North Dakota received $1.25 billion in CARES Act funding. The money is meant to offset the financial strain brought on by the pandemic. There are a lot of needs and even more arguments on how that money should be distributed across the state. Unfortunately, North Dakota’s process limits input and transparency on how the money will be utilized.
North Dakota’s biennial Legislature creates hurdles in responding to budget crises. That is if you are a proponent of broad input and transparency. To move money around while the Legislature is not in session, the Emergency Commission is utilized. The six-member commission consists of the Governor, Secretary of State, House and Senate Appropriation Chairs, and Majority Leaders.
Should six people – including two from the Executive branch – be deciding how $1.25 BILLION is utilized in the state? Shouldn’t the Legislature want to deal themselves a bigger hand in this process since they hold the “purse strings” of the state budget?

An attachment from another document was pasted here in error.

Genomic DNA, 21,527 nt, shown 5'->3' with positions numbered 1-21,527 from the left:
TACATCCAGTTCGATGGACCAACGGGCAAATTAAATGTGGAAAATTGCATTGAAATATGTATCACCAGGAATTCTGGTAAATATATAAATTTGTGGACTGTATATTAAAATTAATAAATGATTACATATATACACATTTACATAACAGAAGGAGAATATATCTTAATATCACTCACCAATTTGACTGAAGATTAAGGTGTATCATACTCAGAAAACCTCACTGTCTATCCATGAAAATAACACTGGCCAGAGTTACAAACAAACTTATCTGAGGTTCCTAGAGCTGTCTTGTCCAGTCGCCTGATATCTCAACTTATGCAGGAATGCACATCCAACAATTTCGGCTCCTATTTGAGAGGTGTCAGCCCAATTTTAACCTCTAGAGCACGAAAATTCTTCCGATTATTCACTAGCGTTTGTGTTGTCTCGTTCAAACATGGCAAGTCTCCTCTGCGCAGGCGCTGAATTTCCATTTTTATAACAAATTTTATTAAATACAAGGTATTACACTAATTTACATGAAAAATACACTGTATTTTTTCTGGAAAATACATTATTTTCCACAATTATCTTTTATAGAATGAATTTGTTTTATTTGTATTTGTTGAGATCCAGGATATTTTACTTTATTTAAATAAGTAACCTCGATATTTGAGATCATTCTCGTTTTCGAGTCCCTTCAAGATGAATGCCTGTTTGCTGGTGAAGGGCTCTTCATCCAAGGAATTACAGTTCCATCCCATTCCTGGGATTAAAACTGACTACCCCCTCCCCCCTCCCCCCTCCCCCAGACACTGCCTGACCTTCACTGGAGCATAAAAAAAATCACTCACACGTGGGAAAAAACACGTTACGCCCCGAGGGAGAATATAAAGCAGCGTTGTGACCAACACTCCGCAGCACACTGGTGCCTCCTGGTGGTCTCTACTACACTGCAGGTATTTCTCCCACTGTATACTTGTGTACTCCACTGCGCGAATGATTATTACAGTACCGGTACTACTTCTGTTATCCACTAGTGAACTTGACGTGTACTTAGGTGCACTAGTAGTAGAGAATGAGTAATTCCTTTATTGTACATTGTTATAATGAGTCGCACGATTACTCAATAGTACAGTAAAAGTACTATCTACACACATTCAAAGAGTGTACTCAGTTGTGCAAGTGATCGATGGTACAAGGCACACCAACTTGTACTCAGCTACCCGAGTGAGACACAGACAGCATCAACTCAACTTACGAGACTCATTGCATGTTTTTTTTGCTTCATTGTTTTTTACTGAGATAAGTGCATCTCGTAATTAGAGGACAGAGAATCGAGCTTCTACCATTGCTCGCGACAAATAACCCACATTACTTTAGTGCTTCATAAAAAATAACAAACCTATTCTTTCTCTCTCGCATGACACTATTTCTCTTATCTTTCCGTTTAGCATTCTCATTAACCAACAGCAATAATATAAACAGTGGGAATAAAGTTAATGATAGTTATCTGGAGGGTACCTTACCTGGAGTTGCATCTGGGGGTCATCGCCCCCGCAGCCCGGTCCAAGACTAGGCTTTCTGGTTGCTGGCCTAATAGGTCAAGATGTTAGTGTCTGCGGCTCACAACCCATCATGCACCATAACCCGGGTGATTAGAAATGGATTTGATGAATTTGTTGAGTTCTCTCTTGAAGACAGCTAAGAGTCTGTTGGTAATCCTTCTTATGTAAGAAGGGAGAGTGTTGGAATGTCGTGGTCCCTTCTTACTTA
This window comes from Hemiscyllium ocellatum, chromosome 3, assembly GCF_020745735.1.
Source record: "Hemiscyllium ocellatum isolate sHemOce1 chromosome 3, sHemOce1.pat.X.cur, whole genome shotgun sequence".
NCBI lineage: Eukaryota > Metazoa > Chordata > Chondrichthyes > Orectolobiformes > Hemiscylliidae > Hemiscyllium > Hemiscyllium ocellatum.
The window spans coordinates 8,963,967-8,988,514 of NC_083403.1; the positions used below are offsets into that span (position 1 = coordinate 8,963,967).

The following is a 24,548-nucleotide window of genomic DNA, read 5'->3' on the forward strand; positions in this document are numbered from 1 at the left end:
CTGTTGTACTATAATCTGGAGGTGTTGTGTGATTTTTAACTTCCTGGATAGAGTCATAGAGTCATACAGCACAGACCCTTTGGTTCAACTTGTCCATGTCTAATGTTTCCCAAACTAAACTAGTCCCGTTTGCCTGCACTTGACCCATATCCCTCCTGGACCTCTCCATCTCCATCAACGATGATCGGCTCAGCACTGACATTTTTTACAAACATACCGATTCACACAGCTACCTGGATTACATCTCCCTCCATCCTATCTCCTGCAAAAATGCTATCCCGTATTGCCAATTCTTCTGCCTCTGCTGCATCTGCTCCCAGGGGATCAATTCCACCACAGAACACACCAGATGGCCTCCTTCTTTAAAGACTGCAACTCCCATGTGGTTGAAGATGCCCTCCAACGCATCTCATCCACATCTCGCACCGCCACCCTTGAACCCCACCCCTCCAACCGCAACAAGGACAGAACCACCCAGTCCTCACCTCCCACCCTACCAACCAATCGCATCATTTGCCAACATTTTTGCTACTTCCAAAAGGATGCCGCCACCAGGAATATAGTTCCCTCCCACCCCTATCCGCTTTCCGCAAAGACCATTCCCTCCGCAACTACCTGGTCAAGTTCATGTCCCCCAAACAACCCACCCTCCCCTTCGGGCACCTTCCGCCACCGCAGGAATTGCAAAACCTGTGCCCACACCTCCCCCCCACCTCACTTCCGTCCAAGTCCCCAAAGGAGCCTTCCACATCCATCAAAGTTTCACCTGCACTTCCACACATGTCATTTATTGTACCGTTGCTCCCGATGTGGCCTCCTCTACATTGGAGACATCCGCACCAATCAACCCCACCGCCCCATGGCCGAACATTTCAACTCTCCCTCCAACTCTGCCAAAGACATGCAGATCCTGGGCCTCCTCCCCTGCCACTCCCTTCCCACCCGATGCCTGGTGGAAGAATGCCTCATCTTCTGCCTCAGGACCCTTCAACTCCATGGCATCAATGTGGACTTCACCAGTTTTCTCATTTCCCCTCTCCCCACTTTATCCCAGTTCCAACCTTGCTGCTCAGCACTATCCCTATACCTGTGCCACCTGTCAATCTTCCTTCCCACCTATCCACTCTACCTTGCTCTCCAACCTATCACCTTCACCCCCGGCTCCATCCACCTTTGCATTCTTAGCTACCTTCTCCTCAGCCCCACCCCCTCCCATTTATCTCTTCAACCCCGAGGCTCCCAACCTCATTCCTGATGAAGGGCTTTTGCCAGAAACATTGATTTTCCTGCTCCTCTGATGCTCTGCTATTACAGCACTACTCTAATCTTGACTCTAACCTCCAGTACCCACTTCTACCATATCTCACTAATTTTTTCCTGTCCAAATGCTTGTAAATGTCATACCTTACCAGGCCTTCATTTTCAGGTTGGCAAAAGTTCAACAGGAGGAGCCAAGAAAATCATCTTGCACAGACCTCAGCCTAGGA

The latest example to raise questions on process involves food access. Last week, a press conference was held with advocates, constituents, and two lawmakers. They presented a plan to utilize $53 million from CARES funding to address food security in ND. When asked by a reporter about the process, one lawmaker said they had to talk to agency directors because it would be up to the Emergency Commission to decide where the funding goes.
Hold on a second. Lawmakers need to convince agency directors to convince the Commission where funding goes? Seems off, right? That’s because the process is backward.
NDx suggested there would be a need for a special legislative session back in March. The need is still there in June. At the very least, legislators should want to reaffirm their role in appropriating dollars instead of relinquishing that authority to Governor Burgum.
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